The Russian Ministry of Defense says it has a new coronavirus vaccine that is already being given to troops. They say clinical trials have ended and were successful.
“The Russian Defence Ministry together with the Gamaleya [Gamalei] Scientific Research Institute of Epidemiology and Microbiology has successfully completed clinical trials of the vaccine against COVID-19 with the participation of volunteers at the Burdenko Main Military Clinical Hospital,” the ministry confirmed in a statement, Kremlin-backed news website Sputnik reported.
The final assessments of the test results have been made and “without exception, all volunteers, having received immunity from the coronavirus, felt fine. Thus, the first domestic vaccine against the new coronavirus infection is ready,” the First Deputy Defense Minister of the Russian Federation, Ruslan Khadzhismelovich Tsalikov, told Moscow’s Argumenty i Fakty newspaper.
The health ministry claims that “Test results clearly show that all volunteers developed an immune response as a result of vaccination” and that “There are no side effects, complications or undesirable reactions, health complaints from the volunteers at the time of discharge.”
The Russians expect to begin limited distribution of the vaccine by the middle of August with mass production, immunizing 30 million Russians, by the end of the year.
Can they be believed? Did Russia beat everyone in the race for a vaccine?
Some of their claims sound realistic and achievable.
While acknowledging more research needs to be done, the head of the 48th Central Scientific Research Institute of Russia’s defense ministry, Sergey Borisevich, noted “the volunteers produced the necessary antibodies against the coronavirus and the vaccine components are safe,” speaking to Krasnaya Zvezda, the official newspaper of the Russia’s defense ministry.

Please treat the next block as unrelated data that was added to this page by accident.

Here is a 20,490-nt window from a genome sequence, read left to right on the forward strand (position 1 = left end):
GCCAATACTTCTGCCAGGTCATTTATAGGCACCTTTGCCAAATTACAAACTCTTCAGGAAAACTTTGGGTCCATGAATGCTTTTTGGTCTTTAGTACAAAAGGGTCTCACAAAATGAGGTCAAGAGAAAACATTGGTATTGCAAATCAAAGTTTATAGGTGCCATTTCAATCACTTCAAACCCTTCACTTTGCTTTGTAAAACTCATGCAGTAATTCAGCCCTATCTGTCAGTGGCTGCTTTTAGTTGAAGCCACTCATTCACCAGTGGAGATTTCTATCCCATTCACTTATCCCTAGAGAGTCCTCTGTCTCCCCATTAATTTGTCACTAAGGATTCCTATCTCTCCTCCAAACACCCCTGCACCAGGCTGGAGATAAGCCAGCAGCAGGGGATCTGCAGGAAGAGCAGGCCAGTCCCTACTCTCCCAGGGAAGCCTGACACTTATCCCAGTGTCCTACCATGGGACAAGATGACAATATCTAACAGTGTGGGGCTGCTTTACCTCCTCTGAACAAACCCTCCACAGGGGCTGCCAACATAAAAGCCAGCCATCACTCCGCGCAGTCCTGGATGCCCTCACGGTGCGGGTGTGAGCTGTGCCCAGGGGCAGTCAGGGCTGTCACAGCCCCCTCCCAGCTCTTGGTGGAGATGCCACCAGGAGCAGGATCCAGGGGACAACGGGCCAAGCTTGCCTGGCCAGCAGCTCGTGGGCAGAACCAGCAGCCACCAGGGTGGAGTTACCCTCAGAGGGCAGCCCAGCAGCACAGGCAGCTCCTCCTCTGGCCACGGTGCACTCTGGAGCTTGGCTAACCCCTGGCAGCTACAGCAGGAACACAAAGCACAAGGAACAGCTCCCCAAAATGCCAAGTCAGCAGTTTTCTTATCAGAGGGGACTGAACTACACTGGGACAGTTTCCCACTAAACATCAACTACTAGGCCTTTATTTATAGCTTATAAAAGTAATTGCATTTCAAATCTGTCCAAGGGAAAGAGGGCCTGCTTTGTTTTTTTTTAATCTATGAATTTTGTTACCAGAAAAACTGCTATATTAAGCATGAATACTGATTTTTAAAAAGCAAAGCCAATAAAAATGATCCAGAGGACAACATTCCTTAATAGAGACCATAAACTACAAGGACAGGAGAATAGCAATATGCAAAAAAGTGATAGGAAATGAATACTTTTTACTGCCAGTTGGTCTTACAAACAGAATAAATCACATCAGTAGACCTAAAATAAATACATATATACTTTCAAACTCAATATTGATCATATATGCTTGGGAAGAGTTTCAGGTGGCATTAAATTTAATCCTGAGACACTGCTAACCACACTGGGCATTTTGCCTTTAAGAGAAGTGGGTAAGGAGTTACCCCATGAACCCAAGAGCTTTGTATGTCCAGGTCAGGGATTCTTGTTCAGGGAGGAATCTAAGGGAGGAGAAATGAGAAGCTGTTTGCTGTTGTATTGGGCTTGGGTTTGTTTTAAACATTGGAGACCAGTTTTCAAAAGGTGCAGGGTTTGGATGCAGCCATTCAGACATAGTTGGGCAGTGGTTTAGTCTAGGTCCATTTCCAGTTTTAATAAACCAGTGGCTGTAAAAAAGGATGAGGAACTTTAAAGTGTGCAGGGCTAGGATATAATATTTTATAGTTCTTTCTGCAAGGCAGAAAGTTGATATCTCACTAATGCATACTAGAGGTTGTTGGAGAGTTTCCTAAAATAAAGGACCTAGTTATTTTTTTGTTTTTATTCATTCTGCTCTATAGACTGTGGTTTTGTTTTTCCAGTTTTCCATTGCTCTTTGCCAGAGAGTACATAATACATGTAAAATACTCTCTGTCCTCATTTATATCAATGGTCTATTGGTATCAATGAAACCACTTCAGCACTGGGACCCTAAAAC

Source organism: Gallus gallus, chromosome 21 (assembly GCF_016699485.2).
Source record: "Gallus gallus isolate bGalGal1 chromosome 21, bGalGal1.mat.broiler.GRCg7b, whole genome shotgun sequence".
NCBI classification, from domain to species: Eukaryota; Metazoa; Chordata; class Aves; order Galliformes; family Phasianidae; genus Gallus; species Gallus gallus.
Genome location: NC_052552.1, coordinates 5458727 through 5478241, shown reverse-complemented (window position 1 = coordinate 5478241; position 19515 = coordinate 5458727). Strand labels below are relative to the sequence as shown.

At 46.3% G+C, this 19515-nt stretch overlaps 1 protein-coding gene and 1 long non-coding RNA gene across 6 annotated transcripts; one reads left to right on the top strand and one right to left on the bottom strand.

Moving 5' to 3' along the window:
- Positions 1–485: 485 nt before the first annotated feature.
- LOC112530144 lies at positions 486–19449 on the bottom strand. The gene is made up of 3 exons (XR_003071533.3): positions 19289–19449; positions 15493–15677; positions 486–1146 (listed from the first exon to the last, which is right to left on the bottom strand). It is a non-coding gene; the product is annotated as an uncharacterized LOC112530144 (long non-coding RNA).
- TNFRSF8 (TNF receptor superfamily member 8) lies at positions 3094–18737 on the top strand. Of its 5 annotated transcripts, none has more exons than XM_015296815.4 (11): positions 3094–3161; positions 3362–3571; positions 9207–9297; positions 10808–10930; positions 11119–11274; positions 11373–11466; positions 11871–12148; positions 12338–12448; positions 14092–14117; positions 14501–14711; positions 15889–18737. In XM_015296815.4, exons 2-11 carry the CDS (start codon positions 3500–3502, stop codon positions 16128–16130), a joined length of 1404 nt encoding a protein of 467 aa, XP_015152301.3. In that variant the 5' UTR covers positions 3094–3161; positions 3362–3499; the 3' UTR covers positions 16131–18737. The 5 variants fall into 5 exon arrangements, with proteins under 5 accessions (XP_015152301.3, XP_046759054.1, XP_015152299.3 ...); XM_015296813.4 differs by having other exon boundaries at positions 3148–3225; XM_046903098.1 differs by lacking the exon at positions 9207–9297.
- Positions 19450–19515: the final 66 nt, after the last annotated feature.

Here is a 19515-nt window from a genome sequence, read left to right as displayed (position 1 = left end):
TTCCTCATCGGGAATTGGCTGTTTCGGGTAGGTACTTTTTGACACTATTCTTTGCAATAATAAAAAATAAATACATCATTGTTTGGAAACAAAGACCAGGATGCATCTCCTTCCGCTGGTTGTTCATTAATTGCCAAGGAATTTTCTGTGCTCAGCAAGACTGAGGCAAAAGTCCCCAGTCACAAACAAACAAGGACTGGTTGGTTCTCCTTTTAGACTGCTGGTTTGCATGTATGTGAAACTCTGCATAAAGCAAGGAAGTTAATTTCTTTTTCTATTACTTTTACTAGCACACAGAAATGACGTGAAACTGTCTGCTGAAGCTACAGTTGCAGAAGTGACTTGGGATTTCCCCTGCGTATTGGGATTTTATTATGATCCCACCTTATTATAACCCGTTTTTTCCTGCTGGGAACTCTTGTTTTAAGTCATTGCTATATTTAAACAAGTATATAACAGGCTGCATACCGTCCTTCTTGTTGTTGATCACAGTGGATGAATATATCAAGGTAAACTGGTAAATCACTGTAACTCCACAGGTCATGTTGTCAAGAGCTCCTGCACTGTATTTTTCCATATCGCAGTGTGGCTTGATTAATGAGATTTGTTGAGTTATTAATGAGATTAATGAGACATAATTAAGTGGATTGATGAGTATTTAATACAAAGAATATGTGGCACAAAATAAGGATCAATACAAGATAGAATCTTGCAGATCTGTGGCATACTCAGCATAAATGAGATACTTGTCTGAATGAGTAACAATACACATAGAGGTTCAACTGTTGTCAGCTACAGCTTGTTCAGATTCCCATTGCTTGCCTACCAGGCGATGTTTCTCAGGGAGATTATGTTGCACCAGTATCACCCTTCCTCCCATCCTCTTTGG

Borisevich also said the antibodies produced were expected to remain in the body for a long time, noting: “The capabilities of the platform previously used to develop two Ebola vaccines and a Middle East Respiratory Syndrome [MERS] vaccine will allow the antibodies generated after vaccination to be maintained for a long time.”
Ordinarily, we would take such claims from Putin’s Russia with a great big dollop of skepticism. But almost all labs at work on a vaccine in the West are reporting favorable early results from several different vaccines. The U.S. government just inked a deal with pharmaceutical giants Pfizer and BioNTech to deliver 100 million vaccine doses by the end of the year.
It was the largest such deal between the government and companies racing to develop a coronavirus vaccine.
Under the agreement, the U.S. can acquire 500 million additional doses, the Department of Health and Human Services said. Germany-based BioNTech and Pfizer are jointly developing four potential vaccines.
Clearly, we’re approaching the finish line in the race to develop a safe, effective vaccine. No one initially believed it could be done in less than 18 months with three years being the most common estimate. It is a testament to laboratories around the world — especially in the U.S. — that worked tirelessly to bring a workable vaccine to the public. A truly amazing feat.
Credit the FDA for relaxing many of its onerous rules and regulations that force pharmaceutical companies to spend five years and a billion or more dollars to bring one drug to market. It’s hoped that loosening the requirements for bringing a vaccine to the public won’t result in unacceptable side effects.
You have to wonder whether a Biden administration would have relaxed the rules to spur the development of a vaccine. Democrats are virulently opposing any reform of liability law to protect companies like Pfizer, and those companies will be in the crosshairs of trial lawyers around the world who will be licking their chops to get into their deep pockets. There’s no reason to believe Joe Biden would have sacrificed bureaucratic procedures to develop a vaccine. Only someone wedded to the free market and who believes in it would have taken this risky step.
Will Trump get the credit? You and I both know he won’t.